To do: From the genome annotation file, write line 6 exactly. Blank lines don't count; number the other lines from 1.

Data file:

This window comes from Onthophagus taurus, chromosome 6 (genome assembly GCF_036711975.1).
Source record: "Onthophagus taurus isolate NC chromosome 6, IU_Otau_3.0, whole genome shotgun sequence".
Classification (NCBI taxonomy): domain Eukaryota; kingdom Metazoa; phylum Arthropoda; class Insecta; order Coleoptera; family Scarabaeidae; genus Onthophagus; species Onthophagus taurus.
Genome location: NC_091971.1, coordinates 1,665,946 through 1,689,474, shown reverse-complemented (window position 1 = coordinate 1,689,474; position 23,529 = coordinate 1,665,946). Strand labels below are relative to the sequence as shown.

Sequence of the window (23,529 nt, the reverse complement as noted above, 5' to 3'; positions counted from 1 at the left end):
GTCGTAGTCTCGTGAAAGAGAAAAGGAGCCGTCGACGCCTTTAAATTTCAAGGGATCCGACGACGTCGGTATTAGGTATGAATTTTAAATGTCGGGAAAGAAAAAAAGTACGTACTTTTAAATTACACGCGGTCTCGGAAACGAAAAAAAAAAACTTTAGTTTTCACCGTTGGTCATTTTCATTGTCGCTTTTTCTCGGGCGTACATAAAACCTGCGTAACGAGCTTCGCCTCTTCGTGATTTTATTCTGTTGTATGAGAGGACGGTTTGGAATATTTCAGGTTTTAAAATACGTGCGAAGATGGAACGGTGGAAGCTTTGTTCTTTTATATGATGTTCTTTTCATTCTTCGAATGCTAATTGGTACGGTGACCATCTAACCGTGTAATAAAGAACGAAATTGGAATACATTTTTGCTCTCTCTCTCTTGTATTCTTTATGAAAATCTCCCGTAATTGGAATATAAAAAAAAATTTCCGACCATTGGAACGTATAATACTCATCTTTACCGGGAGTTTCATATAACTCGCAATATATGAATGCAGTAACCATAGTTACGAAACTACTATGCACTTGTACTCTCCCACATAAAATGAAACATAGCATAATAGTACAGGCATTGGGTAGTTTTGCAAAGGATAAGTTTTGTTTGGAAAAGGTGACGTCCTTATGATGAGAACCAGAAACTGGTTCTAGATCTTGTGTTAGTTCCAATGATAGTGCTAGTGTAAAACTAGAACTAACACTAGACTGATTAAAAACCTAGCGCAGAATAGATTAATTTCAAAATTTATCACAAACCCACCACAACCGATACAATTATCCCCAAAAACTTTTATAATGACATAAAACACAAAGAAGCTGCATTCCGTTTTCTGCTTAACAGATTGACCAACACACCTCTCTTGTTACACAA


GTCGTAGTCTCGTGAAAGAGAAAAGGAGCCGTCGACGCCTTTAAATTTCAAGGGATCCGACGACGTCGGTATTAGGTATGAATTTTAAATGTCGGGAAAGAAAAAAAGTACGTACTTTTAAATTACACGCGGTCTCGGAAACGAAAAAAAAAAACTTTAGTTTTCACCGTTGGTCATTTTCATTGTCGCTTTTTCTCGGGCGTACATAAAACCTGCGTAACGAGCTTCGCCTCTTCGTGATTTTATTCTGTTGTATGAGAGGACGGTTTGGAATATTTCAGGTTTTAAAATACGTGCGAAGATGGAACGGTGGAAGCTTTGTTCTTTTATATGATGTTCTTTTCATTCTTCGAATGCTAATTGGTACGGTGACCATCTAACCGTGTAATAAAGAACGAAATTGGAATACATTTTTGCTCTCTCTCTCTTGTATTCTTTATGAAAATCTCCCGTAATTGGAATATAAAAAAAAATTTCCGACCATTGGAACGTATAATACTCATCTTTACCGGGAGTTTCATATAACTCGCAATATATGAATGCAGTAACCATAGTTACGAAACTACTATGCACTTGTACTCTCCCACATAAAATGAAACATAGCATAATAGTACAGGCATTGGGTAGTTTTGCAAAGGATAAGTTTTGTTTGGAAAAGGTGACGTCCTTATGATGAGAACCAGAAACTGGTTCTAGATCTTGTGTTAGTTCCAATGATAGTGCTAGTGTAAAACTAGAACTAACACTAGACTGATTAAAAACCTAGCGCAGAATAGATTAATTTCAAAATTTATCACAAACCCACCACAACCGATACAATTATCCCCAAAAACTTTTATAATGACATAAAACACAAAGAAGCTGCATTCCGTTTTCTGCTTAACAGATTGACCAACACACCTCTCTTGTTACACAA